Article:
Many people have become conditioned to believe that Australian house prices rarely fall.
In the 1970s and 1980s, high inflation often disguised material house price corrections in real, inflation adjusted terms. Through most of the 1990s and early 2000s, the move to low inflation and an associated rise in household leverage meant prices saw a long period of robust nominal gains.
While the decade since the global financial crisis has challenged the notion with more regular periods of price declines, the strong gains in Sydney and Melbourne between 2012 and 2017 may have revived the idea that prices rarely fall. For those that bought in, the price correction over the last year may be coming as a rude shock.
However, the reality is that house price corrections are reasonably common in Australia.
In the post-1980s period for which we have reliable price data for the five major capital cities, there have actually been about 30 separate price corrections in real terms. Going back further to the 1950s, albeit utilising less reliable data that covers just Sydney and Melbourne prior to 1979, the number of corrections grows to 55.
What do these earlier episodes tell us about the current adjustment? Unfortunately, making comparisons is difficult. About two thirds of these earlier price corrections were associated with a major interest rate tightening cycle and/or a wider macro-economic shock or recession.
That is to say – today’s correction, driven by macro prudential policy and credit tightening, is unique.
However, there are a couple of house price declines in the past 50-odd years that have not related to interest rate tightening cycles or economic shocks.
One is the ongoing correction in Perth.
Now into its fifth year, this is the longest price adjustment any major capital city market has seen since 1980 with cumulative real price declines on par with the brutal corrections during the 1990s recession. While providing lessons for Perth and perhaps other cities heavily leveraged to mining boom-bust cycles, the relevance is limited to the corrections underway in Sydney, Melbourne and other markets.
The Sydney correction in 2004 may provide a slightly better reference point, representing a price adjustment that was largely unrelated to wider macro cycles and included some regulatory intervention. Already, Sydney’s 9 per cent price decline from the 2017 peak puts the current correction close to the 2004 episode.
The question everyone is asking is whether the decline continues and whether the spill over impacts on the economy will be more material than in the mid-2000s?
On the question of spill overs, the effects so far look to have been minimal. The Westpac-Melbourne Institute Consumer Sentiment survey shows little impact on consumer confidence, even in the most affected capital cities, and unemployment expectations also improving.
Housing-related sentiment has been more mixed, the detail showing much weaker price expectations but a notable lift in assessments of “time to buy”. The latter suggests the improvement in affordability may be starting to generate some interest among buyers.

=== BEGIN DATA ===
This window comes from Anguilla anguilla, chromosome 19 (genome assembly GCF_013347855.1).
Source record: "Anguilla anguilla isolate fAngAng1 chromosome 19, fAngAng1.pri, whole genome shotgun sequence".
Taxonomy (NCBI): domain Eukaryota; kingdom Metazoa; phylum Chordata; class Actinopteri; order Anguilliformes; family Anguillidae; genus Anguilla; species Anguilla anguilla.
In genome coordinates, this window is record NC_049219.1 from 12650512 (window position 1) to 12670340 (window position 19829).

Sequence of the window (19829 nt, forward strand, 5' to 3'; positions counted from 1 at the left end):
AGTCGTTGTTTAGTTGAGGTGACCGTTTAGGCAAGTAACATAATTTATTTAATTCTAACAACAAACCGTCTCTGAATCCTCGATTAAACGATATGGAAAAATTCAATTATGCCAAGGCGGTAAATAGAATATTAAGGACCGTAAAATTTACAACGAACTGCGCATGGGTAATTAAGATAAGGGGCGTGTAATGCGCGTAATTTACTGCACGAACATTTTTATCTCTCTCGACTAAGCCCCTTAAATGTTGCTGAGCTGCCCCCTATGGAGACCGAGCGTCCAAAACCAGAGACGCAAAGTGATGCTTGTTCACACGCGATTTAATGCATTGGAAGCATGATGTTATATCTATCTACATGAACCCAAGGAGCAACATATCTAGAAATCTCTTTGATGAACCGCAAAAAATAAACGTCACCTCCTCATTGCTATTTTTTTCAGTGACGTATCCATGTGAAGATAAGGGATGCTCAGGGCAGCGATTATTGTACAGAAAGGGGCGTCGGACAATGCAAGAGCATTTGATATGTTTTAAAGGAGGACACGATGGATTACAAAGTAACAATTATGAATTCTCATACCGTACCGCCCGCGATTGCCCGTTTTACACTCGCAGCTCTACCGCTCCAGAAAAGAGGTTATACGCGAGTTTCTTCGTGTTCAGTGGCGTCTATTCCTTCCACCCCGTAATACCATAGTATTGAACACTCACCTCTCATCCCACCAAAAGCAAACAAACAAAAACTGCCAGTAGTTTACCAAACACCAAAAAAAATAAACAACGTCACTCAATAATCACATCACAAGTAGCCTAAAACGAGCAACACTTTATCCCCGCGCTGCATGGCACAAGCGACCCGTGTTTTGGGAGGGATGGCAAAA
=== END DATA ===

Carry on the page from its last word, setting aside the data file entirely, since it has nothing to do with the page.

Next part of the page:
For the national economy, a key issue is the extent to which price corrections in housing markets have spill-over effects via so-called “wealth effects” – whereby consumers change their spending behaviour in reaction to changes in their wealth. Sizing these effects is difficult but we can get a sense of the size of the balance sheet impact by looking at how housing fits into the wider picture on household assets and liabilities.
The key takeout here is that several factors, if sustained, could soften the hit from the current correction. Among these, the most important look to be the relative stability of prices outside of the Sydney and Melbourne markets and the absence of a shock to other household assets (for example, the accumulation and valuation of superannuation holdings, deposits and shares).
Depending on how these factors play out, the total impact on household wealth could be a further decline equivalent to 30 per cent of annual income, and a cumulative decline equivalent to 74 per cent of annual income. While this sounds large, it is against the backdrop of gains equivalent to 166 per cent of income over the previous three years.
It would effectively return household wealth to September 2016 levels.
The decline is broadly comparable to that seen in the 2011-12 correction, when house prices dipped a little more than the current annual 3.4 per cent drop, but much milder than during the GFC when all assets were hit hard.
The housing market’s weak finish to 2018 suggests the current correction is not about to end soon.
Indeed, with interest rate cuts extremely unlikely and election related uncertainty around potential tax policy changes, weak conditions look set to extend through 2019 as well. Aside from prices, consumer sentiment will be a key indicator we will be watching very closely in coming months for any signs that the adjustment is starting to generate spill over effects to the wider economy.
This material contains general commentary, and market colour. This material does not constitute investment advice. This information has been prepared without taking account of your objectives, financial situation or needs. We recommend that you seek your own independent legal or financial advice before proceeding with any investment decision. Whilst every effort has been taken to ensure that the assumptions on which the forecasts are based are reasonable, the forecasts may be affected by incorrect assumptions or by known or unknown risks and uncertainties. The ultimate outcomes may differ substantially from these forecasts. Except where contrary to law, Westpac and its related entities intend by this notice to exclude liability for this information.
By Ben Young
Head of Fraud and Financial Crime Insights